Foliage Experts Say Early Autumn Weather Key to Southern Appalachian Leaf Season

ASHEVILLE, N.C. (Sept. 21, 2006) — Leaf peepers hoping to find the perfect time for fall foliage this year might be surprised to learn that experts in the Southern Appalachians don’t always know when the leaves will peak.

“So many factors can effect color development,” explains Dan Pitillo, a retired Western Carolina University Biology Professor with 40 years experience in observing Appalachian tree species.

“Weather patterns during September play a prominent role in determining brilliance and length of this year’s show,” he said. “The color usually develops five to 10 days after the first light frost, so timing of the onset of color will be predicted by this.”

Blue Ridge Parkway Management Assistant Phil Noblitt agrees. “Stress is the main factor,” he adds. “In general, an early fall with cool, but not freezing, nights and sunny days will jumpstart the onset of color, but on the other hand, an unusually warm September and October will tend to delay it.”

“The good news is that the trees seem to be in fine shape,” adds Gary Walker, a biology professor at Appalachian State University. “The mountains have not experienced any major weather patterns earlier this year that would hinder the leaves from producing lively colors.”

Due to the differences in elevations, the mountains of Western North Carolina typically enjoy a lengthy fall color season. Ranging from 2,000 feet in the valleys to 6,684 feet at Mount Mitchell, the highest peak east of the Mississippi River, the mountains surrounding Asheville boast a range of microclimates and tree species that create one of the most extended fall foliage seasons in the nation.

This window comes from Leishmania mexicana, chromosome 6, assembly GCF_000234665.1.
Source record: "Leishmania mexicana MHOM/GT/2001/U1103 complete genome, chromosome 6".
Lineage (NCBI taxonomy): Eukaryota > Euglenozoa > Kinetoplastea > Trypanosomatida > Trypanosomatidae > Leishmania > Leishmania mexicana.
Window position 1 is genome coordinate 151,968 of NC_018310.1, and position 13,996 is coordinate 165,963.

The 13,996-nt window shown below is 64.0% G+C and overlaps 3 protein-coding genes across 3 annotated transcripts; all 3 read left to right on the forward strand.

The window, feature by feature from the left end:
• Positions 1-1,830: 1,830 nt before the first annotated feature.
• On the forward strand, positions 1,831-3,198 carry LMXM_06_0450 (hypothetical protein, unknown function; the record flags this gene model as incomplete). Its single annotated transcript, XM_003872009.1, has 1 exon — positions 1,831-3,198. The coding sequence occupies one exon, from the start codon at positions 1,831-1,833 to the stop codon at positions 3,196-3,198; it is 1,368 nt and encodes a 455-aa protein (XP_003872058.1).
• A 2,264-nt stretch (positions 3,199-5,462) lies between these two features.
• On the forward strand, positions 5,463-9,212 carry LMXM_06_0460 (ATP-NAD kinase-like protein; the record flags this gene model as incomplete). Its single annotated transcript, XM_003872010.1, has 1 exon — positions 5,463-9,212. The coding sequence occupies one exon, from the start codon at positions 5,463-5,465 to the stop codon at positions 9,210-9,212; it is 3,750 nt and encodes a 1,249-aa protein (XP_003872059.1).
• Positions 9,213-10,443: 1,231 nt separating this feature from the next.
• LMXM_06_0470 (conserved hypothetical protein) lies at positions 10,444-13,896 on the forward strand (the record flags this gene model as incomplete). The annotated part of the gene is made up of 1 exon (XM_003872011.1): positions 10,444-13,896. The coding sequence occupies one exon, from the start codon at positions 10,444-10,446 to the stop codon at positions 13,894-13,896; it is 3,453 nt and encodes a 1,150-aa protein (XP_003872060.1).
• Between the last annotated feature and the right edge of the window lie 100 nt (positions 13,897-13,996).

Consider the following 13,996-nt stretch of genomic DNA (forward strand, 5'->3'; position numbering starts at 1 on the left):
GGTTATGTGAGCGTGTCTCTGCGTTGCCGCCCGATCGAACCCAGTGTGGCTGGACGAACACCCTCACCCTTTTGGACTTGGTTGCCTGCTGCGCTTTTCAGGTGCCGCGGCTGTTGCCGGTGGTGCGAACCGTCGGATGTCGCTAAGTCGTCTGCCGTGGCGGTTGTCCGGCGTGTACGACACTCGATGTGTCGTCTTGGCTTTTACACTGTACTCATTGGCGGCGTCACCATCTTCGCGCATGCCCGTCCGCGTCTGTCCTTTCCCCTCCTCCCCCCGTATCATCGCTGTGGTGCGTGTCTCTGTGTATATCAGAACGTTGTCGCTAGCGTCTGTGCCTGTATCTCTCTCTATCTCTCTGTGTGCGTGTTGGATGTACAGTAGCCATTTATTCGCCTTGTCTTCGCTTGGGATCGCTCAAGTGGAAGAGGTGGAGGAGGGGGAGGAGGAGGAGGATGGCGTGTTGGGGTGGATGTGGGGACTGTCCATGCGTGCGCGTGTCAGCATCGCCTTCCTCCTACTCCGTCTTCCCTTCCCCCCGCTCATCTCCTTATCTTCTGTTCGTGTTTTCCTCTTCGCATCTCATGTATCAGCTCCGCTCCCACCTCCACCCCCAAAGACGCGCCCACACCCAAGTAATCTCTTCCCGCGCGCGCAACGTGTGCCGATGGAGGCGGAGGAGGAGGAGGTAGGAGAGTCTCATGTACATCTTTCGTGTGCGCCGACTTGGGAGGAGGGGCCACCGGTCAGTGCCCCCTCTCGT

“This means it doesn’t happen all at once,” Chimney Rock Park Naturalist Ron Lance explains. “The higher mountains peak about two to three weeks ahead of the lower mountains. So it’s easy to see a display of fall color any time during a five or six week period, just by adjusting the choice of leaf-peeping drives.”

In an effort to assist travelers in crafting their fall getaway, Asheville is streamlining the leaf-peeping process by utilizing one of the fastest-growing trends – a downloadable free audio file that visitors can transfer to their personal MP3 players, cell phones and PDA’s from their home computers before heading out into the Blue Ridge.

Starting mid-September and continuing through November, local acclaimed photographer J. Scott Graham will chronicle his leaf-seeking experiences on, detailing the progress of the leaf change and providing tips on photographing the Blue Ridge landscape.

Graham has been capturing this region’s autumn beauty for more than 17 years and knows off-the-beaten path locations that the average tourist may not.

In addition, weekly fall color reports will be posted on the site to tip off visitors to the best fall color and scenic drives, using advice gathered from Blue Ridge Parkway, U.S. Forest Service officials and a cadre of leaf spotters throughout the mountains.

Visitors can access useful fall getaway tips by visiting or calling (800) 921-9698. The site will provide a calendar of events and a place for avid leaf peepers to log on and share their favorite spots in the North Carolina mountains. The information will be available through early November.

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